In a list of objectives and inquiries meant to guide and make profitable the European travel of two young Americans in 1788, Thomas Jefferson noted, "Architecture [is] worth great attention. As we double our numbers ever 20 years we must double our houses.... It is then among the most important arts: and it is desireable to introduce taste into an art which shews so much." Referring both to the large physical presence of architecture, as well as the ability of a structure to reveal its owner’s character, Jefferson articulates the telling relationship in eighteenth-century Virginia between architecture and construction of the self. In Prodigy Houses of Virginia: Architecture and the Native Elite, Barbara Burlison Mooney employs Jefferson’s theory to examine twenty-five great eighteenth-century Virginia mansions, and offer an analytical overview of Virginia’s elite residential architecture from a patronage perspective.

Though it focuses on architectural history, the book concerns itself less with issues of design and construction than with the social and cultural context in which the Virginia gentry commissioned their imposing dwellings. In her examination of such places as Stratford Hall, Carter’s Grove, and Gunston Hall—mansions whose grandeur has become synonymous with the image—if not the reality—of life in Colonial Virginia—Mooney illuminates the fortunes, motivations, and aspirations of the wealthy and powerful owners who built their "homes" with the objective of securing their status and impressing the public. In choosing to spend astonishing sums to provide themselves with grand houses that far exceeded their living requirements—in some cases, by a disastrous measure—the owners of these mansions advanced grand claims to social and political prestige.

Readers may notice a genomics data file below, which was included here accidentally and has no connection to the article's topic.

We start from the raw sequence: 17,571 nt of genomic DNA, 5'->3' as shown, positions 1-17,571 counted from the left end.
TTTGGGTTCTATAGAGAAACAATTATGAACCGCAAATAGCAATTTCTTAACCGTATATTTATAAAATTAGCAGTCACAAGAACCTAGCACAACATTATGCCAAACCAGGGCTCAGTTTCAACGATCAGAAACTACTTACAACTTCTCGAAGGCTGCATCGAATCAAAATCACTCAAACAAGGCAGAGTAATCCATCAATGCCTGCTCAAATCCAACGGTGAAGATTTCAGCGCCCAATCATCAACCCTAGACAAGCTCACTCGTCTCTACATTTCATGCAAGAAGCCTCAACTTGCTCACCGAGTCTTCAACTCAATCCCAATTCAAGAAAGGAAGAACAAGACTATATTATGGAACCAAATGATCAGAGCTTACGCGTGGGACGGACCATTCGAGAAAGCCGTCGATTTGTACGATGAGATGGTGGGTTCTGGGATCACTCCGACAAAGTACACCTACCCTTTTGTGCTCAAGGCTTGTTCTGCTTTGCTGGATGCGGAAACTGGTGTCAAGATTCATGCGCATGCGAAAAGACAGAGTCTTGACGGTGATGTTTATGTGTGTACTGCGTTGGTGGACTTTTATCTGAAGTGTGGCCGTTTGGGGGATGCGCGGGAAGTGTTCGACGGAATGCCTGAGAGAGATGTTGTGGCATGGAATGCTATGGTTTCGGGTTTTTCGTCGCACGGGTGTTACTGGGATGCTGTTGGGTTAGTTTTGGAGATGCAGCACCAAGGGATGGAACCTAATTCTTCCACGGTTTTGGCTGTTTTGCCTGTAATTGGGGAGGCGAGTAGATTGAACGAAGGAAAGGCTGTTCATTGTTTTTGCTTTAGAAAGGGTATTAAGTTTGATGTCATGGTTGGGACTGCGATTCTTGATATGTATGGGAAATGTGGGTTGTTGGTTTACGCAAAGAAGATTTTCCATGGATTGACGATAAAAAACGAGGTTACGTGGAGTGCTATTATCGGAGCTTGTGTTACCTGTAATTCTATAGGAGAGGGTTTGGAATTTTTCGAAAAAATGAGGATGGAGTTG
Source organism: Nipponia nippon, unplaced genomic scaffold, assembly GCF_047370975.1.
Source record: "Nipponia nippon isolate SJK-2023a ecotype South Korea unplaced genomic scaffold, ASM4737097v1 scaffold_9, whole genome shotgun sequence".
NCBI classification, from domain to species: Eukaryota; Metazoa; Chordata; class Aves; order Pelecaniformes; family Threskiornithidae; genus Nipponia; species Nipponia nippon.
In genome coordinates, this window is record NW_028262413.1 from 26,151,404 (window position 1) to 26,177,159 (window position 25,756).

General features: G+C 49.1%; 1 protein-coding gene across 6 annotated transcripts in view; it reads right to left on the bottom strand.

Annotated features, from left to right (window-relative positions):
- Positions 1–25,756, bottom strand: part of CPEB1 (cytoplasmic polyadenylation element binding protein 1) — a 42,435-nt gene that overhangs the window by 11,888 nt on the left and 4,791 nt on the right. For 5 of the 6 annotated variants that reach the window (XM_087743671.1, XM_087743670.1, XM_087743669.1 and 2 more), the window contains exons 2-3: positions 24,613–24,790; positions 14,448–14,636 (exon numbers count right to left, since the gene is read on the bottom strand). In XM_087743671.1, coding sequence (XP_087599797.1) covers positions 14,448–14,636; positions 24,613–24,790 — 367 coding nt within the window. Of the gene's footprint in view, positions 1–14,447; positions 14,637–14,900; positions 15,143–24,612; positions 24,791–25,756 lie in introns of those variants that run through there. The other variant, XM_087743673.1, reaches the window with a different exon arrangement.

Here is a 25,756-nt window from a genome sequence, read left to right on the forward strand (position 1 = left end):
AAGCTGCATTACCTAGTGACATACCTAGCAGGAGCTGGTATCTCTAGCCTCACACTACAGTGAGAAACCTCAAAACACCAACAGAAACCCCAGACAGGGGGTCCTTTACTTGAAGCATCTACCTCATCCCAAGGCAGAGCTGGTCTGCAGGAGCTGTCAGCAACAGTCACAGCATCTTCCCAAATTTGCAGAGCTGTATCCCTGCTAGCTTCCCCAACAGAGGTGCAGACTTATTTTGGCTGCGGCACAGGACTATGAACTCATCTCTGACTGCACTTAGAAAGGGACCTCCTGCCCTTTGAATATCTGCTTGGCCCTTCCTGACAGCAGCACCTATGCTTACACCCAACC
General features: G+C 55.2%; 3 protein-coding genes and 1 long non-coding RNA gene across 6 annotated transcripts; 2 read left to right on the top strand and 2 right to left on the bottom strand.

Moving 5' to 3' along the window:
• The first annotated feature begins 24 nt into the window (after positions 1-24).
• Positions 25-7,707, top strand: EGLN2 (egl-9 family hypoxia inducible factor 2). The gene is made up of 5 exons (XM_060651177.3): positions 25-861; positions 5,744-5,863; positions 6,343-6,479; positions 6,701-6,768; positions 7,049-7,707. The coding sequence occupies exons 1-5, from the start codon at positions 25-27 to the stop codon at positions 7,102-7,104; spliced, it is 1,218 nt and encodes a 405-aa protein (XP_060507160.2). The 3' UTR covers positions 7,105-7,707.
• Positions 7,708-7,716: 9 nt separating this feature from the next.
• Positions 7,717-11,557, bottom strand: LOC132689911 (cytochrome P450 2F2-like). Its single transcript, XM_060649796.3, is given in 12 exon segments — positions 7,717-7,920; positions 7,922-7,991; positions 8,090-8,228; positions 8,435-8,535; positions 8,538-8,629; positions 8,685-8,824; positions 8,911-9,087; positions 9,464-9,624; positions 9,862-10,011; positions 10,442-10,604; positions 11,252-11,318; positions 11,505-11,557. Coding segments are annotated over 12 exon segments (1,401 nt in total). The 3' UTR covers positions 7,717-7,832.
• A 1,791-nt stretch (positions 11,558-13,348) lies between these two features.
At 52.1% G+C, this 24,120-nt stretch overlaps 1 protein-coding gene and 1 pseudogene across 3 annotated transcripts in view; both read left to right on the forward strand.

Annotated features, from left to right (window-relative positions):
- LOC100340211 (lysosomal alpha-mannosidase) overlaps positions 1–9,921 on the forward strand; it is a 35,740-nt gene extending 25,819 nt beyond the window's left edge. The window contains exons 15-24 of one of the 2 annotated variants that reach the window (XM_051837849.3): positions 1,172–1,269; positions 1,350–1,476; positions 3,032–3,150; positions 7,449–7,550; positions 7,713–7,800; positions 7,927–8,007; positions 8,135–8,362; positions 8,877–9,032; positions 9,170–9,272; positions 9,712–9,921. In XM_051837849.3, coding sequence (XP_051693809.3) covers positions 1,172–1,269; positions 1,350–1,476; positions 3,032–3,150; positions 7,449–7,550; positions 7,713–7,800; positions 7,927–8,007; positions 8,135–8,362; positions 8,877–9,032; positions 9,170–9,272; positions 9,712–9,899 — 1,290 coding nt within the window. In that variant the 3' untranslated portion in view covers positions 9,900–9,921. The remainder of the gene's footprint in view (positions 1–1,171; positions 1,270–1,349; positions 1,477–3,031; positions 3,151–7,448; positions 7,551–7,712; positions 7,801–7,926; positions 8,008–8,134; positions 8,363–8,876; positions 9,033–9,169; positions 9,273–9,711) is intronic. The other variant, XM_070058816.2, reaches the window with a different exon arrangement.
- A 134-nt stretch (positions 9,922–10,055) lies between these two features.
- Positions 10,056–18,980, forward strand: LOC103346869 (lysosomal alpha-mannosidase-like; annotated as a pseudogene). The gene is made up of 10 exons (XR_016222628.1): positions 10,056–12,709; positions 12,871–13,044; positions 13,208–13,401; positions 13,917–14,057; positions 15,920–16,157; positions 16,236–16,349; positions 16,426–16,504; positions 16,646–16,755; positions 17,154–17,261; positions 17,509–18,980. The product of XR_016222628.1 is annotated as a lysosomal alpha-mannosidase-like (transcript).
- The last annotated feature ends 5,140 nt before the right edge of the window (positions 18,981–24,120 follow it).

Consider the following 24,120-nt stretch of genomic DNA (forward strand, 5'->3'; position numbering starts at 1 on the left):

Clearly and accessibly written, Prodigy Houses of Virginia will appeal not only to architectural and social historians of the Colonial period but also to the general reader interested in these mansions and the people who inhabited them.

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